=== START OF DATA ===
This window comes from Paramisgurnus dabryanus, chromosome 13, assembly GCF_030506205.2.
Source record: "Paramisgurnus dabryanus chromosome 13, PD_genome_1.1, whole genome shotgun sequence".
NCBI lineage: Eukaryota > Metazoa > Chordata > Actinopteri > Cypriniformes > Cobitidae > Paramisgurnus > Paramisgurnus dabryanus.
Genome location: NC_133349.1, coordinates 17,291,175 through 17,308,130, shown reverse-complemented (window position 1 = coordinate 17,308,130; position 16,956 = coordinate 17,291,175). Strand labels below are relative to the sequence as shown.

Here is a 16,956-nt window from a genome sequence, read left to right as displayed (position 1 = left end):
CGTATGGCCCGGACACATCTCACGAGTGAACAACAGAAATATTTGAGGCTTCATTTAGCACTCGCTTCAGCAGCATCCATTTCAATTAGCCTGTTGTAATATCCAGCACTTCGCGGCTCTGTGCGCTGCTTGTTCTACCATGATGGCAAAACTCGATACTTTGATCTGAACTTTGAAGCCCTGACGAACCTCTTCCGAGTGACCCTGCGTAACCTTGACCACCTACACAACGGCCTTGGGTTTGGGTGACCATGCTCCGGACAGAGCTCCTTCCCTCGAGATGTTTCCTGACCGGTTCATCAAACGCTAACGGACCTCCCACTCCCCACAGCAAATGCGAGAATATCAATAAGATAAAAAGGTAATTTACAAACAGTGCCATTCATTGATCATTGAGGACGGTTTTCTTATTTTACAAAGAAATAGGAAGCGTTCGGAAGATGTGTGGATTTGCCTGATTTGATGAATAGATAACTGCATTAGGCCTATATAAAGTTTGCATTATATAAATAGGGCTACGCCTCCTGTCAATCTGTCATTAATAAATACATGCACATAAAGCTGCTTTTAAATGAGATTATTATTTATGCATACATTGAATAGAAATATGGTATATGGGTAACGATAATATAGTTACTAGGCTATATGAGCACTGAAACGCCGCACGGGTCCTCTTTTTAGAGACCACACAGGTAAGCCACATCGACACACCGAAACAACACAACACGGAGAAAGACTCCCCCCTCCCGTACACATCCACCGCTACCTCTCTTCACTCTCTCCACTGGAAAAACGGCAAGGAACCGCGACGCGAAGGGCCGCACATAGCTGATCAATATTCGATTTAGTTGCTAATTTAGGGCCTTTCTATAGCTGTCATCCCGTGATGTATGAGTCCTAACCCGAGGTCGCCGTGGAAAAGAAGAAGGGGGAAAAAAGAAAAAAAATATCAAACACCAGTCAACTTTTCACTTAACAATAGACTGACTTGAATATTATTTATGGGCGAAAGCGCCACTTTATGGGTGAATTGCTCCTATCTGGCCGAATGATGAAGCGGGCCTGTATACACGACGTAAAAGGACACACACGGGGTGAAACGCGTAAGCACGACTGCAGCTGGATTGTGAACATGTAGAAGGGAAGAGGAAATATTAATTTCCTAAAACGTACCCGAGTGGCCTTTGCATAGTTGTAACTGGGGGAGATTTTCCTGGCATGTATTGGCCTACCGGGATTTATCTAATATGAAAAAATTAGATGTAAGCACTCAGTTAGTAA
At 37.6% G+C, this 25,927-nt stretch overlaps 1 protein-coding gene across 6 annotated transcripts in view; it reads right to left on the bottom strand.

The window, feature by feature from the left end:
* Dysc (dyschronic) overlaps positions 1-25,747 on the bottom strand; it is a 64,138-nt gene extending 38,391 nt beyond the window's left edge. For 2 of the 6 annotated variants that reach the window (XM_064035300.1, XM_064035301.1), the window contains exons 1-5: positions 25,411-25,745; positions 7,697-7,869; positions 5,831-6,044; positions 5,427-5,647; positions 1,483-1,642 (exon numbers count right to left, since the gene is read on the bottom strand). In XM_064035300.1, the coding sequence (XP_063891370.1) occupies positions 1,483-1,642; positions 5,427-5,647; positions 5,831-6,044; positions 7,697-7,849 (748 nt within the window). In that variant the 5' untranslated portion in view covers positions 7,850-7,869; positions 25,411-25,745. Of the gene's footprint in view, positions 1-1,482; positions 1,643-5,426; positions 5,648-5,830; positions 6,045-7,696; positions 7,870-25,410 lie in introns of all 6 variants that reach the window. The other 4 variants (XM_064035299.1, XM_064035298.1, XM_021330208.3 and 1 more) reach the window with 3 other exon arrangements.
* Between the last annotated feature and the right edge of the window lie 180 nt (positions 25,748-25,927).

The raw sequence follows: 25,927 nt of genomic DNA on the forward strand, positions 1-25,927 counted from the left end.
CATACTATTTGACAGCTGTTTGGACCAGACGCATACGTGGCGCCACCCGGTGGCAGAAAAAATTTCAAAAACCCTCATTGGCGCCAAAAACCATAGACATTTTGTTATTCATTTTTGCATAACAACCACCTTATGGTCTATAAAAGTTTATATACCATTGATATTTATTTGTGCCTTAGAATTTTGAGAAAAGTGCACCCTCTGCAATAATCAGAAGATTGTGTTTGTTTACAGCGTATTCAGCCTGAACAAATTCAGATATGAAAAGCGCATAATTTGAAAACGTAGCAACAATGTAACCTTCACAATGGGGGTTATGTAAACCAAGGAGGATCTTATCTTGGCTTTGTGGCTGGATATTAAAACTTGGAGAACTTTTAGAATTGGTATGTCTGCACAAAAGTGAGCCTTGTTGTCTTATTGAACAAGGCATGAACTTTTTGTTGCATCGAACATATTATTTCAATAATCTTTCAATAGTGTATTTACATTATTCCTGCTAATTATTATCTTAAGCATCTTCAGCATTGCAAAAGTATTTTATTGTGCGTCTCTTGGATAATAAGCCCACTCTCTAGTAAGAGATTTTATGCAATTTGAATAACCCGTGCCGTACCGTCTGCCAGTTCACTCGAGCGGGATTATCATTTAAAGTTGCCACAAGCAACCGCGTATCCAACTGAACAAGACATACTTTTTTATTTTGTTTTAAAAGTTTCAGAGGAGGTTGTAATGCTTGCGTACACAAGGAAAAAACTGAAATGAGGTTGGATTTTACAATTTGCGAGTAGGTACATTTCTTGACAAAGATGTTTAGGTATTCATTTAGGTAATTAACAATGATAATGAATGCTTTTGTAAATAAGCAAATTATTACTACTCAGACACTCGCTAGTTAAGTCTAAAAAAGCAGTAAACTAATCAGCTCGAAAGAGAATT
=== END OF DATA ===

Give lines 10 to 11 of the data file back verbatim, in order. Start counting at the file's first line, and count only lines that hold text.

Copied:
* Between the last annotated feature and the right edge of the window lie 180 nt (positions 25,748-25,927).

The raw sequence follows: 25,927 nt of genomic DNA on the forward strand, positions 1-25,927 counted from the left end.